There are a number of research studies looking into potential vaccines for the Covid-19 virus. The Government announced preliminary advice from the specialist vaccine committee that people with chronic kidney disease and with organ transplants should be in the highest priority group to receive a vaccine (after health and social care workers at increased risk of exposure), once a safe and effective vaccine is available.
Winter Flu vaccination programme
The winter flu vaccination programme has been announced, it will include
- People on the shielding list and their households
- All school year groups up to Year 7
- People aged over 65, pregnant women, those with pre-existing conditions including at-risk under 2s
- People aged 50 - 64 later in the year
The NHS will contact people directly, including information about where to go to get the vaccine.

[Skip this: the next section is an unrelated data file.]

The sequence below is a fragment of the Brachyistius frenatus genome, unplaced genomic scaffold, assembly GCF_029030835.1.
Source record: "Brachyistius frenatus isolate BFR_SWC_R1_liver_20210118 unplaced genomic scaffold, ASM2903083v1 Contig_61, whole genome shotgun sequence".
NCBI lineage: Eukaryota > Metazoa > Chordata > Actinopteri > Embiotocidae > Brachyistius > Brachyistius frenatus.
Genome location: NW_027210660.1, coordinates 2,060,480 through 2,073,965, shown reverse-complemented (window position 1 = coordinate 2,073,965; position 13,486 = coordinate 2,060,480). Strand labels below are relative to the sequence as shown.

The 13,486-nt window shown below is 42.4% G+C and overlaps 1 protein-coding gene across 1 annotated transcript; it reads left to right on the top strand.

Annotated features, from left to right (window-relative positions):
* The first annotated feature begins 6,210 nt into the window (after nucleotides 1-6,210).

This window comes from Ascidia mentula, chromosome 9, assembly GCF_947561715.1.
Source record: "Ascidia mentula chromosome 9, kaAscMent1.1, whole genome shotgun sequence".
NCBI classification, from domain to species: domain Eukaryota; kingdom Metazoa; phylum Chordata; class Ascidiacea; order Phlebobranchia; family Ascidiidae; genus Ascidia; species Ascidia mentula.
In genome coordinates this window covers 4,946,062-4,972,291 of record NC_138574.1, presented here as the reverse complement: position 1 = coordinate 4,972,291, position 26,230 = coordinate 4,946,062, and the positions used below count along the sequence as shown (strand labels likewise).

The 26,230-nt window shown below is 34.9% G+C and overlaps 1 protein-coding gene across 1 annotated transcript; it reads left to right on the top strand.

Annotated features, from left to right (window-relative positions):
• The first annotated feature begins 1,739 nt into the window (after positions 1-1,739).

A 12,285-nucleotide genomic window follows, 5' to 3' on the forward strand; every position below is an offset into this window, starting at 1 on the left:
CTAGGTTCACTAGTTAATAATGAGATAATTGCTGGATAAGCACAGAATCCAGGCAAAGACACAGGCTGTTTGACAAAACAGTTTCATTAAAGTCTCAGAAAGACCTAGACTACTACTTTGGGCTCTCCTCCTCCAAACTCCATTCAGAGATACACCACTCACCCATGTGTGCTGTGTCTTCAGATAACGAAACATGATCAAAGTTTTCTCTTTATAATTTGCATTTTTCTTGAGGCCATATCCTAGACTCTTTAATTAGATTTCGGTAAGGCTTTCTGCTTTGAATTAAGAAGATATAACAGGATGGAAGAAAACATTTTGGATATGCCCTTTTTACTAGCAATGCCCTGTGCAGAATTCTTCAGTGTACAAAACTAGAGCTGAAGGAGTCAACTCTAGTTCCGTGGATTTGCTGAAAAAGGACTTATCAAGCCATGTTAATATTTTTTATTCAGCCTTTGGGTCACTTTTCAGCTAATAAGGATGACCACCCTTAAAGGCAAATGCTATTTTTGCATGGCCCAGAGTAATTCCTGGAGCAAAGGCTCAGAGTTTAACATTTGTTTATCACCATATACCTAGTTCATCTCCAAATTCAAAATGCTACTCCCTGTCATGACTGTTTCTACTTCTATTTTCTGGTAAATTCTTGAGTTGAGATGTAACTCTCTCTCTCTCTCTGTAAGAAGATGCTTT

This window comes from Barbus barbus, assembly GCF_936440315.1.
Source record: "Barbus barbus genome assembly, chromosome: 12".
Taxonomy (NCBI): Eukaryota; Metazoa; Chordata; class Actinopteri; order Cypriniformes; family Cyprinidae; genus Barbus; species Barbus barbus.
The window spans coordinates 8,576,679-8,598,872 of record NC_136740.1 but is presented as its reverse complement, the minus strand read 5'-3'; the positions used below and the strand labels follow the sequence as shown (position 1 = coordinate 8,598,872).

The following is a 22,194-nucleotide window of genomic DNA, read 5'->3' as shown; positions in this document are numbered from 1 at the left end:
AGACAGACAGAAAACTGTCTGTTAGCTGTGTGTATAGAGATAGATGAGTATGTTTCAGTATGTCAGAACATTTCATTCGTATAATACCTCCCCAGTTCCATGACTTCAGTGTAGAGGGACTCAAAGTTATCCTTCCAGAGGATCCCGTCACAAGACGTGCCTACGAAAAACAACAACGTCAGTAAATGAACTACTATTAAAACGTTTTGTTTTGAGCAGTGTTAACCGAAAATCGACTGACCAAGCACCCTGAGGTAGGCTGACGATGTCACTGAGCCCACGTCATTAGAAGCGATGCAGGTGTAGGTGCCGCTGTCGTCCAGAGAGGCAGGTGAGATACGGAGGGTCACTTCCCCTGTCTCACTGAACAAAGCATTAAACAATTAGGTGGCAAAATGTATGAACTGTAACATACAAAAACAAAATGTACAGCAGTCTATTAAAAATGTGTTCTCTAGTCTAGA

Employment and benefits
Employment for the shielding group following a pause in shielding
Kidney Care UK has prepared this information to review with your employer if you are in England, and this if you are in Wales. The Scottish government has produced an occupational risk assessment tool for you to go through with your employer before you return to work
The Government is asking employers to work with them to ease the transition back to a more normal way of life for their shielding employees. We recommend early discussions with your employer about returning to work. The majority of employers will want to support their employees and keep them safe.
It is important that clinically extremely vulnerable people continue to take careful precautions once shielding is paused, and employers should do all they can to enable them to work from home where this is possible, including moving them to another role if required.